Actor and director Edward Norton, described his father as intellectually adventurous and socially contributive. I rolled those words around in my head for a while after hearing them. They resonated perfectly with me. Those words are exactly what I would like people to say about me at my funeral.
My take on the words intellectually adventurous is that we do not let fear hold us back when it comes to learning and discussing new things. We don’t worry about looking stupid or making mistakes. We dip our toe into any subject that grabs us.
I love to learn. I especially enjoy talking to people and plucking seeds of wisdom from their personal stories. I like to hear what it is like living in other countries. I like to hear why a certain religion resonates with someone. I learn resilience by listening as a woman tells me of her childhood suffering and how it gave her strength and independence today.
I let curiosity lead me to engagement. As a child, I had many fears. I often felt self-conscious. My group of friends in middle school and high school boosted my self-esteem and applied just enough positive peer pressure for me to try out for band, cheer-leading and pom pom. When I made each team, my confidence rose.
My fears of looking stupid quieted a little. I started reading books like The Road Less Traveled by Dr. M. Scott Peck. My friends had mohawks AND perfectly coiffed bobs. I listened to alternative music and went to Spain for two weeks as a senior.
Life is either a daring adventure, or nothing. — Helen Keller
Intellectually adventurous. I craved meeting people with different backgrounds. I wanted to go places with the most opportunity for diversity and interesting experiences. I attended a huge university. I lived in Chicago for five years in my twenties.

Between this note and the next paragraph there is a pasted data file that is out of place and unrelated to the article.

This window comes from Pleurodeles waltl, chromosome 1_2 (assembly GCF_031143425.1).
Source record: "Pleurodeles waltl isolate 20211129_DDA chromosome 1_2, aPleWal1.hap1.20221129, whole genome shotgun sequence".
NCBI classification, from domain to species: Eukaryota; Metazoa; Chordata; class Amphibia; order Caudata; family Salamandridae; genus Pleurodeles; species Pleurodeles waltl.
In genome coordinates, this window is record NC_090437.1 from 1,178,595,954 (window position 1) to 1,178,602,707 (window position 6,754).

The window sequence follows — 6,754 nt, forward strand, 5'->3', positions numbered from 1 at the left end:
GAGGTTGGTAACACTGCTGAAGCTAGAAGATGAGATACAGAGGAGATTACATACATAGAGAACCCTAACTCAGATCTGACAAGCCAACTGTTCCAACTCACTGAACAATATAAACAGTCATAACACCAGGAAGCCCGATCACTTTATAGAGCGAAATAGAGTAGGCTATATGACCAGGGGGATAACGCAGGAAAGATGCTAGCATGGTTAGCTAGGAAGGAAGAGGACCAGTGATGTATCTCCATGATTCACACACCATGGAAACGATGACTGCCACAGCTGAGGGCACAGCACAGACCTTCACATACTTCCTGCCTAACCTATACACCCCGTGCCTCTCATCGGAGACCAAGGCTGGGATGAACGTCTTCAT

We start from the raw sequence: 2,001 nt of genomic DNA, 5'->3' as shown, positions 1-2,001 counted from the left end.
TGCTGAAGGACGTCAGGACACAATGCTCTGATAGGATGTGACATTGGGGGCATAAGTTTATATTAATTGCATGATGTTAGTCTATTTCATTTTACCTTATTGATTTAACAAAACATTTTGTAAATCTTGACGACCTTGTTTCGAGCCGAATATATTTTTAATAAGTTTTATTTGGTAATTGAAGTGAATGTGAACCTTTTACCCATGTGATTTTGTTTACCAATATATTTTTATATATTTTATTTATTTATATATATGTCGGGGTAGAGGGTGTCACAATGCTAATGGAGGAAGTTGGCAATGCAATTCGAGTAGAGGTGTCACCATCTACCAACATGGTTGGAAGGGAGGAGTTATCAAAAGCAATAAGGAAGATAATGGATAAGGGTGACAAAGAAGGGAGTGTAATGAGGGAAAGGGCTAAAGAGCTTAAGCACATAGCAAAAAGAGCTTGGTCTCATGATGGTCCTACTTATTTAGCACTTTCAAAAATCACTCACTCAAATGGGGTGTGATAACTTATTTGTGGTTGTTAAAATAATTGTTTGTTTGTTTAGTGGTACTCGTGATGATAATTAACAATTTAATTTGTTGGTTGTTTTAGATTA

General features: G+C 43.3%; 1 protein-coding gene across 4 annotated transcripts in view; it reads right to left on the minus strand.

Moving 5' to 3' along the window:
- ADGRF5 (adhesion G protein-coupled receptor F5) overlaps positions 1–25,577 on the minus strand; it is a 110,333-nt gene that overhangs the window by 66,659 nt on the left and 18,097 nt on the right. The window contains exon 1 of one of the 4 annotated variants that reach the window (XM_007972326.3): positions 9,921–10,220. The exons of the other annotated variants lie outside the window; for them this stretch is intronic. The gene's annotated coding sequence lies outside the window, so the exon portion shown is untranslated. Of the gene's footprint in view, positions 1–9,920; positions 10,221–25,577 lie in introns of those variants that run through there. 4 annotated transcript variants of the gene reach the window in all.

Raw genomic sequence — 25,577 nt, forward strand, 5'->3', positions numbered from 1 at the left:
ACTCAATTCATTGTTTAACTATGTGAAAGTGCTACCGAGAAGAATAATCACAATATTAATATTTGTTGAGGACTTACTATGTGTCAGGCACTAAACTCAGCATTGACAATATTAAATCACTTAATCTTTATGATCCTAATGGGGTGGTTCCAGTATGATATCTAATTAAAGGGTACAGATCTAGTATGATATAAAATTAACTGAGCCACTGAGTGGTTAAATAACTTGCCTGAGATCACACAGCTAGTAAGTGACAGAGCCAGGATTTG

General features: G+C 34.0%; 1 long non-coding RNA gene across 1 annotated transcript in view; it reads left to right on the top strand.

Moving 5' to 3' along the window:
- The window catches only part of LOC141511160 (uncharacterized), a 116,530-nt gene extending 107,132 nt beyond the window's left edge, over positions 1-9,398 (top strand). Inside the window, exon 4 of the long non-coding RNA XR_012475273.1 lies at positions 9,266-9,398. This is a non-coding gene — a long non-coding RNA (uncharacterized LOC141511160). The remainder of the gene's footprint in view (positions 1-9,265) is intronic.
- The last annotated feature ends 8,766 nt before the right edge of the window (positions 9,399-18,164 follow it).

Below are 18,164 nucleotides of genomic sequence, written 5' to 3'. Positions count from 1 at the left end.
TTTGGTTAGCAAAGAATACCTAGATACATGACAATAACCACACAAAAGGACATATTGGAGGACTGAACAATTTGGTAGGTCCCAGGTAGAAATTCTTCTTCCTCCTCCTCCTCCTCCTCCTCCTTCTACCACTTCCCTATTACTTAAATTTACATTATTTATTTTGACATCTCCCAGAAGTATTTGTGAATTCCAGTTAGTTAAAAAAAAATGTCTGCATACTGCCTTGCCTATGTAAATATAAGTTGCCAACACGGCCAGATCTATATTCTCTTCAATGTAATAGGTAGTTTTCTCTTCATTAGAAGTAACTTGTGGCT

Today I still devour books and ask questions of anyone who lets me.
As a young person, I remember being deeply moved by Helen Keller’s story. I learned the sign language alphabet in the back of the book. I wanted to help people like Helen and Mary Ingalls of the Laura Ingalls Wilder series. Both were blind.
In high school, I shadowed a kindergarten teacher and a lawyer, each for six weeks. I remember the kindergarten teacher telling me we have to brush some of the student’s hair and we have to loan them coats because their parents don’t or can’t take care of them.
In college, I taught the children of migrant workers in the summer. Some of them had been to 29 different schools in under five years.
In my early 40s, I volunteered as a Court Appointed Special Advocate (CASA) for children who had been removed from their homes due to abuse or neglect. I fell in love with the kids and their parents as I worked to find the best living conditions for the children. Each person had a story to share. Each did their best with the resources they had.
Everyone’s lives were/are fascinating to me (intellectually adventurous). I want to do things that contribute to other’s good. I want to make them feel less alone.
Interestingly, I recently realized contributing socially, helps me. For a while, pre-divorce and just after divorce, I felt most comfortable alone. In the last few years, I learned how much of a charge I get out of spending time with others. I want to interact and give my time and energy to the betterment of others.
Alone we can do so little; together we can do so much. — Helen Keller
My job as a paraprofessional in special education grants me the perfect opportunity to contribute. Writing weekly posts on brendaknowles.com gives me the chance to share recent nuggets of growth I’ve stumbled upon. My new marriage and added family members allow me to belong to other communities where I get to contribute. My children have my heart and mind permanently in their corner.
In committing to help and heal others, social contribution heals me.
How would you like people to describe you at your funeral? What words or phrases really hit the mark when it comes to what you aspire to become?